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Making Wreaths

Observations and Insights on the Nature of Things

A monthly blog by Eve West Bessier, Poet Laureate Emerita of Silver City and Grant County, New Mexico. Look for a new post every 1st Saturday. (Free stock photo)

A tangled pile of clipped grapevines takes up a corner of Teresa’s driveway, the harvest of her fall pruning. This morning, she is teaching me how to make holiday wreaths from the vines.

“Just pull one out,” she says. “You might want to try a long one first. It’s easier.”

Wearing gardening gloves, I tug on the thick end of a vine, trying to free it from the pile. It gives me resistance like a big fish on the hook. Suddenly, it comes free from the tangle, swirling through the air like a bullwhip.

“Whoa!” I shout. “Watch out, it’s a live one!”

We laugh, our breath condensing in the chilled air.

The vine is umber brown at the end where I hold it. It tapers to a raw sienna and then to a thin, still-green tip.

“That’ll make an interesting weave,” Teresa says. The strong, tanned features of her face breaking into one of her generous smiles. She’s wearing a bright red sweater, the only touch of primary color in the pastel day. The clouds are the kind of blue-gray that whispers rain. The bare trees profile against the pewter sky like strokes from the brush of Rembrandt van Rijn. The fragile light today reminds me of Holland where I was raised.

“Just gently bend it over itself like this,” she says, showing me how to begin the weaving. “Leave the ends long on both sides, start in the middle like this. That way you don’t have to pull so much through.”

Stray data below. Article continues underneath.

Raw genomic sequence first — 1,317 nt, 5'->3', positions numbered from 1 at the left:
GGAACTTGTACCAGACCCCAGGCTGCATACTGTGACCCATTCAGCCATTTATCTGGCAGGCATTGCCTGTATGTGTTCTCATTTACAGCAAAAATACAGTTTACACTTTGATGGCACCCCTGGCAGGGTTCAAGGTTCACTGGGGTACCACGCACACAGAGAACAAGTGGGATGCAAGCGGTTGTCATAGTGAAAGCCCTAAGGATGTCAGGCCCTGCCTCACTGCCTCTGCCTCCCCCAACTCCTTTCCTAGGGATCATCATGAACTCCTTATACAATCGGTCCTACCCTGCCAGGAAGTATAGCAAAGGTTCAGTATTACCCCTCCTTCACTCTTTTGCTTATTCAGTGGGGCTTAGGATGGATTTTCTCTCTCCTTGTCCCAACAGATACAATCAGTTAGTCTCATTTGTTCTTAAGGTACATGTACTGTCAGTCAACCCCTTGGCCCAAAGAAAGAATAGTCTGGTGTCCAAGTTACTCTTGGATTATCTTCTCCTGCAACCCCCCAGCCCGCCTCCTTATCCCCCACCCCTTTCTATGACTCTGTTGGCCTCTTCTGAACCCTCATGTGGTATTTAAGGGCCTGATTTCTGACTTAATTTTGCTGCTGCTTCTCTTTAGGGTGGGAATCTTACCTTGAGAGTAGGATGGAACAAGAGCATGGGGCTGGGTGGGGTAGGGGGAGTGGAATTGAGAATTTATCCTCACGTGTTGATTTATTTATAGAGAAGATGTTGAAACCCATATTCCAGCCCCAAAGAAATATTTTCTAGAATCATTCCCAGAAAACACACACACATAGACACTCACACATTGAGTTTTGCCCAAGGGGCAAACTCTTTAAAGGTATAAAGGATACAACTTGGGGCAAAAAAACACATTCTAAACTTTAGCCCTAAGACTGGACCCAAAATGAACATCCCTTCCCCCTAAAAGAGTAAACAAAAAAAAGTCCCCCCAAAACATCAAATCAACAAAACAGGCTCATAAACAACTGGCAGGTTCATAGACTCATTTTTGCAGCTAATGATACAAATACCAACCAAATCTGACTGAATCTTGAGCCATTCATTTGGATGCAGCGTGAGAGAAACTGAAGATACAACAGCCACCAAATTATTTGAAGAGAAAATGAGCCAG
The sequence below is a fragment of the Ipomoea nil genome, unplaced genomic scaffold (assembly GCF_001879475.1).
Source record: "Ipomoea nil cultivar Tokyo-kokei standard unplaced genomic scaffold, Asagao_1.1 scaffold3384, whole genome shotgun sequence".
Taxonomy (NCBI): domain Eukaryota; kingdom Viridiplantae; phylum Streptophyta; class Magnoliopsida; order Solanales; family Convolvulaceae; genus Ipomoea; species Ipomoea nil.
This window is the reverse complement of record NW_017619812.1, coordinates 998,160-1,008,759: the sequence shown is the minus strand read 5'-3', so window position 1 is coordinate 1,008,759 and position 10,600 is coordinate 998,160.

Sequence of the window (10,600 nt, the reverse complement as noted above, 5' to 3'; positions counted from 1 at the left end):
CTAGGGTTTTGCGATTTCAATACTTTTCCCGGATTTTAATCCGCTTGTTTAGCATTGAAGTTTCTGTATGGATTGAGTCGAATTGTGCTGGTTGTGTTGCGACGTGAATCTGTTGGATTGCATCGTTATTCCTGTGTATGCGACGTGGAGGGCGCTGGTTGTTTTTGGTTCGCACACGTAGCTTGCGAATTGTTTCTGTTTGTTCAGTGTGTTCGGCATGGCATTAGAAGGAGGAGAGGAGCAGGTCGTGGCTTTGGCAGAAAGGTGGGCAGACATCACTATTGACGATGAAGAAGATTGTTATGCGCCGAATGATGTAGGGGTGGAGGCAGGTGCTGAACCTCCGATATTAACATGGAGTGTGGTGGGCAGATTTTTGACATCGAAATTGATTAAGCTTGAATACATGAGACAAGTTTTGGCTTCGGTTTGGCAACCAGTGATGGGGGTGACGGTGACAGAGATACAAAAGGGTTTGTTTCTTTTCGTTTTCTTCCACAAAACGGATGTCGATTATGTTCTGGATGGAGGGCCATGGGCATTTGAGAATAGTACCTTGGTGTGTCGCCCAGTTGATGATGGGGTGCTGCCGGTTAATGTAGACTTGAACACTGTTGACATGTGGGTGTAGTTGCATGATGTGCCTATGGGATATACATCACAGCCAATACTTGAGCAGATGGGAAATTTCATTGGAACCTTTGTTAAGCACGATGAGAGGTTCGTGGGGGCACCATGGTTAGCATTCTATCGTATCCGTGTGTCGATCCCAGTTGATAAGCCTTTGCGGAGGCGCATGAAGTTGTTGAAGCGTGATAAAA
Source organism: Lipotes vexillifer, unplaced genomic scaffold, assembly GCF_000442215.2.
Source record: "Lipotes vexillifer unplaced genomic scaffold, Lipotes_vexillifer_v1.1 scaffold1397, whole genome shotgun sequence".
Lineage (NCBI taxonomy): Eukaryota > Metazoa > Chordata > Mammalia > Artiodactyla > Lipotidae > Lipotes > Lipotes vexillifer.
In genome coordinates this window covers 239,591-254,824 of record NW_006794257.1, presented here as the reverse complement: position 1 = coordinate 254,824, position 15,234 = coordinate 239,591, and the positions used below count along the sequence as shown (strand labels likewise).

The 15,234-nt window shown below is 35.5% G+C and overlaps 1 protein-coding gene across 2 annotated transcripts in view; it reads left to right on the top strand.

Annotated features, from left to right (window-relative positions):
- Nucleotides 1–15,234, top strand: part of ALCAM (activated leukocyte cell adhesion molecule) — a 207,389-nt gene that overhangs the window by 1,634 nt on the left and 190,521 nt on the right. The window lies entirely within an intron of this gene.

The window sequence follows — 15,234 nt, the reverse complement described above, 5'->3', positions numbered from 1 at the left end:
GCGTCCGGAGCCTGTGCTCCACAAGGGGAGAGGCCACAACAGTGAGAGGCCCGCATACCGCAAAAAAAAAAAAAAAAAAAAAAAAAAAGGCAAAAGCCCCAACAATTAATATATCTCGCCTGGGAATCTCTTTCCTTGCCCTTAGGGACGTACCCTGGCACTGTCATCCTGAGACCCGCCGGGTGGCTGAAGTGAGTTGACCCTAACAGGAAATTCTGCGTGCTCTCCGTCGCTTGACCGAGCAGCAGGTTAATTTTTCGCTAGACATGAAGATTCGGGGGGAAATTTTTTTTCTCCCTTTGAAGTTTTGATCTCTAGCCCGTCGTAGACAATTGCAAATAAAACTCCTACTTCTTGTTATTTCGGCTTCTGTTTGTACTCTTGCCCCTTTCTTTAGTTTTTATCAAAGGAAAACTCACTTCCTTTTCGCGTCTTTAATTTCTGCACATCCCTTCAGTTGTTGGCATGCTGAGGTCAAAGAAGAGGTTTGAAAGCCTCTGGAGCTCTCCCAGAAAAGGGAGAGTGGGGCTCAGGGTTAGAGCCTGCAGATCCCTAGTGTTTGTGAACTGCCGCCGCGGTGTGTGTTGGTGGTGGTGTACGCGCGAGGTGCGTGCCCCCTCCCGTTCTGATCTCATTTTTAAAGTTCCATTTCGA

I twist the long vine around itself, feeling the strength of the plant and testing the limits of its flexibility. It’s easier than I expected. I twist one end through a few times, then begin weaving with the other. There is a peaceful satisfaction in seeing the wreath take shape.

Teresa already has a pile of wreaths ready to take along. I’ll help her make a few more on this last afternoon together. She’s moving away tomorrow.

I wonder about our lives, how they too twist around each other like these vines. Our friendship is relatively new. We’ve known each other less than a year, but good talks and long walks have laid the groundwork for trust and candidness. The weaving together of our stories becoming like a vine wreath adorned with flowers of affection and ribbons of laughter. A touch of Hallmark in that metaphor, perhaps, but genuine nonetheless.

Teresa is an artist at making wreaths. She gave me one for the Thanksgiving holiday, which always falls on the week of my birthday, and every seven years, exactly on my birthday. Her gift is a bright, sunny wreath with yellow, pink and fuchsia colored dried flowers accented with the surprise of red jalapenos. The peppers are the best part. She knows I like them. They are symbols to me of my love of Latin music, salsa dancing and spicy cuisine.

I watch her for a moment, admiring her confident movements. She’s making a very large, thick wreath from a vine with lots of spiraling offshoots. Selling decorative wreaths at farmer’s markets will provide part of her income in her new home base, where she will also work part-time for a nursery.